Year Released: 2004
MPAA Rating: Unrated
Running Time: 70 minutes
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Who says children of privilege always have it easy? Take a look at Aram (Jamie Iglehart), for instance. His pop (Robert Christopher) is a wealthy illustrator; his mother (Lee Bryant) re-married very well. Okay, it sucks that his parents are divorced, but at least his mother and stepfather Walter (George Pollock) take him out to nice restaurants, and his father coughs up the cash for his funky flat and other living expenses. This affords Aram the luxury of time to pursue his chosen profession: composing one-word poems.
Suffice it to say, that when you’re stuck scratching out a living at Wal-Mart to pay the rent, there’s not much time for the intellectual reflection such arduous authoring requires.
Of course, there are consequences to such a disconnected-from-reality lifestyle; namely that Aram can’t seem to form a bond with anyone, save his equally maladjusted sister, Lucy (Laura Knight), and a somewhat mysterious homeless man (Stuart Rudin) who hangs out on the titular street below Aram’s apartment.
Nice backdrop, you might say, but where’s the story? That’s exactly what the viewer of director Noam J. Christopher’s brooding character study might wonder as well. The answer, alas, is that there just isn’t much of one to speak of. “The Street” is a film that’s every bit as aimless and pointless as its protagonist’s life. What little drama there is evolves from Aram’s strained relationship with his mother and Walter, his unjustified idolization of his father, and the vaguely incestuous interactions with his sister.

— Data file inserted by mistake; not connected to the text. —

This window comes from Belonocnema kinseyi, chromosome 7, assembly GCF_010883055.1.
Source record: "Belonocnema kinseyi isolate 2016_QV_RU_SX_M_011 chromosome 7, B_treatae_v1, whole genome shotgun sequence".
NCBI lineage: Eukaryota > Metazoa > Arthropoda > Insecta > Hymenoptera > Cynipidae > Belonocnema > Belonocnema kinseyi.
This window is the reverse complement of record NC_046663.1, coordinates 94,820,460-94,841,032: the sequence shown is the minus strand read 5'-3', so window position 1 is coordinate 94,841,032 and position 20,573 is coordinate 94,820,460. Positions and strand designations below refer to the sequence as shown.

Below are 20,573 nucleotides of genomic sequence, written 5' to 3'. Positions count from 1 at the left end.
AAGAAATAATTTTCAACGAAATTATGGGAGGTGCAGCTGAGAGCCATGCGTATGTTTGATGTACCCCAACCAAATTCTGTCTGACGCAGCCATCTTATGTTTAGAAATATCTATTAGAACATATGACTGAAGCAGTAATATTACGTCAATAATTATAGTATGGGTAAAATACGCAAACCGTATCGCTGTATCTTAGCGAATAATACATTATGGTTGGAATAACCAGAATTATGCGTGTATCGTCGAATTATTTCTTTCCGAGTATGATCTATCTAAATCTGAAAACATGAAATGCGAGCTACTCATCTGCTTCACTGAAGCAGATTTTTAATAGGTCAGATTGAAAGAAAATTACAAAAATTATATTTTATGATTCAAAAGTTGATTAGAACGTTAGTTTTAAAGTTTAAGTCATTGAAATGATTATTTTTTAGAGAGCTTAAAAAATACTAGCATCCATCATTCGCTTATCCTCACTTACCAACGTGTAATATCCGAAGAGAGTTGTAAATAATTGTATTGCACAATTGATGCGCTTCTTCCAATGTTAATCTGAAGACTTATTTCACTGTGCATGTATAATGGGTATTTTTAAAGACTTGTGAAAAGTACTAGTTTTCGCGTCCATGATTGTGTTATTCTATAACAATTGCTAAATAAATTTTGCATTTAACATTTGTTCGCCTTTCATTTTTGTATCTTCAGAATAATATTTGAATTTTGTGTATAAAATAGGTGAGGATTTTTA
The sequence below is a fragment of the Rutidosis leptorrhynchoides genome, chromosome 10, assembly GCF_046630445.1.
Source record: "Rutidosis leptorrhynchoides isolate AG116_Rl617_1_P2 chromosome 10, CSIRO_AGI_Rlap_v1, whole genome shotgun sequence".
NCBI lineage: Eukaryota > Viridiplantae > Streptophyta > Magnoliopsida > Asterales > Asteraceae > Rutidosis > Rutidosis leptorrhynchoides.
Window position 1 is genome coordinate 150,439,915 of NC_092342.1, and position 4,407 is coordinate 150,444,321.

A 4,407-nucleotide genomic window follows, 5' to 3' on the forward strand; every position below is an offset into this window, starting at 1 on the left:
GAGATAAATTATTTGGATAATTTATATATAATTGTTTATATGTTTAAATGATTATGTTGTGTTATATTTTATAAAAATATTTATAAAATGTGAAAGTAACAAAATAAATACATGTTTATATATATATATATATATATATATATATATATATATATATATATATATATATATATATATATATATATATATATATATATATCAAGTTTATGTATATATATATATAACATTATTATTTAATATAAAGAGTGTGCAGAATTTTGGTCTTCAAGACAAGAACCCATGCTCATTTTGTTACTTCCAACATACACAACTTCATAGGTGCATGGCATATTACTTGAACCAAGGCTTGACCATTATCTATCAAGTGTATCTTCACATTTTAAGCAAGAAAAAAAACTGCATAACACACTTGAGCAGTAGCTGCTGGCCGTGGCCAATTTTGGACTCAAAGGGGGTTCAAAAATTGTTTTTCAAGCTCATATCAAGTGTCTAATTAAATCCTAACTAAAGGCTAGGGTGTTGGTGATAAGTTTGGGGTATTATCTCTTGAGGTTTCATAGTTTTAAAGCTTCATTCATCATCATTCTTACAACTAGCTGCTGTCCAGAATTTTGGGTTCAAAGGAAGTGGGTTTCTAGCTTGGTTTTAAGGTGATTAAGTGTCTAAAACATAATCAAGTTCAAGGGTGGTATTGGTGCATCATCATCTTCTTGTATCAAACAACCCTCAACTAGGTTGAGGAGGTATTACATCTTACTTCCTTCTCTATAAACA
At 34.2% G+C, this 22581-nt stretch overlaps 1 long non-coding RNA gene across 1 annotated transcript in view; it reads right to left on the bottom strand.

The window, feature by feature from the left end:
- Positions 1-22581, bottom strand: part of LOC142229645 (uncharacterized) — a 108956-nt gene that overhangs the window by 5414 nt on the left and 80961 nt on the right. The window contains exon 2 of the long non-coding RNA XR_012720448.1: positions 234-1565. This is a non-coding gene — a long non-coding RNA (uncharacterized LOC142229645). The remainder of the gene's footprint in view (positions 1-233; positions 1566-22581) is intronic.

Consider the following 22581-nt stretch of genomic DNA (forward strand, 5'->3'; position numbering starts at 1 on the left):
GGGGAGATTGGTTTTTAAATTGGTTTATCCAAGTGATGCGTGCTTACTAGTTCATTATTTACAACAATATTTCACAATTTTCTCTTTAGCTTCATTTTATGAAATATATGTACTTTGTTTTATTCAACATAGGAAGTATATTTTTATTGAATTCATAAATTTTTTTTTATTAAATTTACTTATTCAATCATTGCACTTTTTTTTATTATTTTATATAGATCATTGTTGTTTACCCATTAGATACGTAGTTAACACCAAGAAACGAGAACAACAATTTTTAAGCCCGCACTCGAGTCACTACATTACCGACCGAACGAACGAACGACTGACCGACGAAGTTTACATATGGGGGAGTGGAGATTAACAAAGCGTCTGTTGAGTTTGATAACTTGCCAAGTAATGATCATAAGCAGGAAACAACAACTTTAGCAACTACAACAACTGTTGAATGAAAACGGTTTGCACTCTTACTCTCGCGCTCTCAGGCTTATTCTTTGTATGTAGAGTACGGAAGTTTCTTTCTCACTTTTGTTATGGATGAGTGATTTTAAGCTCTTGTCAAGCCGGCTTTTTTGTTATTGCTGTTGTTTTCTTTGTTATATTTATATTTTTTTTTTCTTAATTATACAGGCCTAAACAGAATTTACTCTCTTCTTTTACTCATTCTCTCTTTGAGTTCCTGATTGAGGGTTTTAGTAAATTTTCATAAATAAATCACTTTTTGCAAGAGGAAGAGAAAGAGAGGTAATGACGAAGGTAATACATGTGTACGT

Much more could have and should have been done with the film’s most potentially interesting character; the homeless guy, who would have served as an excellent Greek Chorus of sorts in what can only be considered a missed opportunity.
Fortunately, “The Street” only weighs in at a skimpy 72 minutes, or it would have gone from seemingly interminable to intolerable. The one saving grace to this film, based on what I’m sure must be a riveting autobiographical novel by Aram Saroyan, is Iglehart’s portrayal of Aram. For, in spite of his disgustingly well-heeled pedigree, the moody young man isn’t overly pretentious or snobbish, his ridiculous literary efforts aside.
Instead, he’s simply a lonely loser with a heftier bank account than his blue-collar counterparts, thus proving once again, that while money can’t buy happiness, at least you can afford cable and Chinese food in the meantime.
Posted on October 25, 2004 in Reviews by Merle Bertrand
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